# On combining computational differentiation and toolkits for parallel scientific computing.

## Abstract

Automatic differentiation is a powerful technique for evaluating derivatives of functions given in the form of a high-level programming language such as Fortran, C, or C++. The program is treated as a potentially very long sequence of elementary statements to which the chain rule of differential calculus is applied over and over again. Combining automatic differentiation and the organizational structure of toolkits for parallel scientific computing provides a mechanism for evaluating derivatives by exploiting mathematical insight on a higher level. In these toolkits, algorithmic structures such as BLAS-like operations, linear and nonlinear solvers, or integrators for ordinary differential equations can be identified by their standardized interfaces and recognized as high-level mathematical objects rather than as a sequence of elementary statements. In this note, the differentiation of a linear solver with respect to some parameter vector is taken as an example. Mathematical insight is used to reformulate this problem into the solution of multiple linear systems that share the same coefficient matrix but differ in their right-hand sides. The experiments reported here use ADIC, a tool for the automatic differentiation of C programs, and PETSC, an object-oriented toolkit for the parallel solution of scientific problems modeled by partial differential equations.

- Authors:

- Publication Date:

- Research Org.:
- Argonne National Lab., IL (US)

- Sponsoring Org.:
- US Department of Energy (US)

- OSTI Identifier:
- 757546

- Report Number(s):
- ANL/MCS/CP-102072

TRN: AH200103%%15

- DOE Contract Number:
- W-31109-ENG-38

- Resource Type:
- Conference

- Resource Relation:
- Conference: Euro-Par 2000, Munich (DE), 08/29/2000--09/01/2000; Other Information: PBD: 8 Jun 2000

- Country of Publication:
- United States

- Language:
- English

- Subject:
- 99 GENERAL AND MISCELLANEOUS//MATHEMATICS, COMPUTING, AND INFORMATION SCIENCE; DIFFERENTIAL CALCULUS; DIFFERENTIAL EQUATIONS; FORTRAN; PARTIAL DIFFERENTIAL EQUATIONS; PROGRAMMING LANGUAGES; VECTORS; PARALLEL PROCESSING

### Citation Formats

```
Bischof, C. H., Buecker, H. M., and Hovland, P. D.
```*On combining computational differentiation and toolkits for parallel scientific computing.*. United States: N. p., 2000.
Web.

```
Bischof, C. H., Buecker, H. M., & Hovland, P. D.
```*On combining computational differentiation and toolkits for parallel scientific computing.*. United States.

```
Bischof, C. H., Buecker, H. M., and Hovland, P. D. Thu .
"On combining computational differentiation and toolkits for parallel scientific computing.". United States. https://www.osti.gov/servlets/purl/757546.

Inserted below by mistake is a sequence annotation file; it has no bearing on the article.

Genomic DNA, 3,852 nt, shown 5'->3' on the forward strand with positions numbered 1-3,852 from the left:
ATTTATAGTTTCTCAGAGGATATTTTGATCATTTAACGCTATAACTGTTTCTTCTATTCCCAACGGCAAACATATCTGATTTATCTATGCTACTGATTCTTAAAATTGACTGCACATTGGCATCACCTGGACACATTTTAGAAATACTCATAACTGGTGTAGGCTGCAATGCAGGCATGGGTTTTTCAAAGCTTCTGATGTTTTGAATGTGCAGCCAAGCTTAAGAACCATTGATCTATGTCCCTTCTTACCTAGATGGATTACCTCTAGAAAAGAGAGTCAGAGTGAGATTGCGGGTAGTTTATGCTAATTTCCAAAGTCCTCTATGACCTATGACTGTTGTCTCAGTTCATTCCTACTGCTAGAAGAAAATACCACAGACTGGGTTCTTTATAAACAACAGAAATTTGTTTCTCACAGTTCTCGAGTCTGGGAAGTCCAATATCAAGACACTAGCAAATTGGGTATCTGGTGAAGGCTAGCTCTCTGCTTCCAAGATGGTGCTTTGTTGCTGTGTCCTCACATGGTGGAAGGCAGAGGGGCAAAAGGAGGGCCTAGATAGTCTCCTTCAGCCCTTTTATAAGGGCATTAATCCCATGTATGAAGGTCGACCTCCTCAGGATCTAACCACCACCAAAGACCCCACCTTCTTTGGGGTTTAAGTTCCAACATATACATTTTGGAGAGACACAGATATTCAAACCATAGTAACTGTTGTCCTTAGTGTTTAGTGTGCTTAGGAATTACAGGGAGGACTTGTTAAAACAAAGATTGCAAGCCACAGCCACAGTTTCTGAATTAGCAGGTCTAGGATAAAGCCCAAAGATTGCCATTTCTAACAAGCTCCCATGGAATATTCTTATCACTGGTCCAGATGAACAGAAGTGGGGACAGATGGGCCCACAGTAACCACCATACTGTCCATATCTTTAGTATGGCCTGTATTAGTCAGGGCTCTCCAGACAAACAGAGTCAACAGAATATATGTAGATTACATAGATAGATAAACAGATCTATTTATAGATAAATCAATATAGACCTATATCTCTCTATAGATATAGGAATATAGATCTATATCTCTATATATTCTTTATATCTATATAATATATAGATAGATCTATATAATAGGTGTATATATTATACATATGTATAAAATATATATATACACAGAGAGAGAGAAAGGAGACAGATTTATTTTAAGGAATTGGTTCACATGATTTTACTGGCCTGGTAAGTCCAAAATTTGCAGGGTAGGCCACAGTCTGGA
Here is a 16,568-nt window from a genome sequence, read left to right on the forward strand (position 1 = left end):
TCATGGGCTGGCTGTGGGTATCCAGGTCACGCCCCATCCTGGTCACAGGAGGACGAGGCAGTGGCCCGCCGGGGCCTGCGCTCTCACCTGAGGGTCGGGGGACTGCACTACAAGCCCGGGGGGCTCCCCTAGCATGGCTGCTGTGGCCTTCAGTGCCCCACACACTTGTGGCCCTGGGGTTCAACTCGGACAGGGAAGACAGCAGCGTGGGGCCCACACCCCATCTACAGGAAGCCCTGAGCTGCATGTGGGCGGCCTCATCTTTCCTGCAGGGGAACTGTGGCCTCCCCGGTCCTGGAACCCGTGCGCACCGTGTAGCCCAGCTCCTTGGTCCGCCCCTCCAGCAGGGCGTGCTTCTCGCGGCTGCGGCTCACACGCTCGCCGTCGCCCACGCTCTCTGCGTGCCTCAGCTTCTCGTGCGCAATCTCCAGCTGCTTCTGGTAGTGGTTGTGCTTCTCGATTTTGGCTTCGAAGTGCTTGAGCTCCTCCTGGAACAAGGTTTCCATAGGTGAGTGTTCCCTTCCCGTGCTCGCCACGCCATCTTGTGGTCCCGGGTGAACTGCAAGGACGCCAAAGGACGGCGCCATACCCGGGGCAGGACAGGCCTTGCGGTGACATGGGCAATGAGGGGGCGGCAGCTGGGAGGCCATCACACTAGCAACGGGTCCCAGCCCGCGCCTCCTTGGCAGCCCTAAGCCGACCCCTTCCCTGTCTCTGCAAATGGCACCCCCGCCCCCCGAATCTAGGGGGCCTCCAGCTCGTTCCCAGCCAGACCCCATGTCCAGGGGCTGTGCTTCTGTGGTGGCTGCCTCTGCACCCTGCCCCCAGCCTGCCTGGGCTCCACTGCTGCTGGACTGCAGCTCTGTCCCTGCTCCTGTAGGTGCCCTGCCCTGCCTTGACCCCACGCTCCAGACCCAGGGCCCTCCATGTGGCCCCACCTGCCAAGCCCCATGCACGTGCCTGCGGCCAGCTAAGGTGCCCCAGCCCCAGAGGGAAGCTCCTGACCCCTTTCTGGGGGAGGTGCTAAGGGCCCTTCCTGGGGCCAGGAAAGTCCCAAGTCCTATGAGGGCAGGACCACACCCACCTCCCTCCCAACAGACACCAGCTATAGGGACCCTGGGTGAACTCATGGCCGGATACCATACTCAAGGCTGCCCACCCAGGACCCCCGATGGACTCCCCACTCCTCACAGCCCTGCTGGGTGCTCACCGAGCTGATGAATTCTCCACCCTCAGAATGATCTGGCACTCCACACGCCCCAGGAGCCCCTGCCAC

```

```
@article{osti_757546,
```

title = {On combining computational differentiation and toolkits for parallel scientific computing.},

author = {Bischof, C. H. and Buecker, H. M. and Hovland, P. D.},

abstractNote = {Automatic differentiation is a powerful technique for evaluating derivatives of functions given in the form of a high-level programming language such as Fortran, C, or C++. The program is treated as a potentially very long sequence of elementary statements to which the chain rule of differential calculus is applied over and over again. Combining automatic differentiation and the organizational structure of toolkits for parallel scientific computing provides a mechanism for evaluating derivatives by exploiting mathematical insight on a higher level. In these toolkits, algorithmic structures such as BLAS-like operations, linear and nonlinear solvers, or integrators for ordinary differential equations can be identified by their standardized interfaces and recognized as high-level mathematical objects rather than as a sequence of elementary statements. In this note, the differentiation of a linear solver with respect to some parameter vector is taken as an example. Mathematical insight is used to reformulate this problem into the solution of multiple linear systems that share the same coefficient matrix but differ in their right-hand sides. The experiments reported here use ADIC, a tool for the automatic differentiation of C programs, and PETSC, an object-oriented toolkit for the parallel solution of scientific problems modeled by partial differential equations.},

doi = {},

journal = {},

number = ,

volume = ,

place = {United States},

year = {2000},

month = {6}

}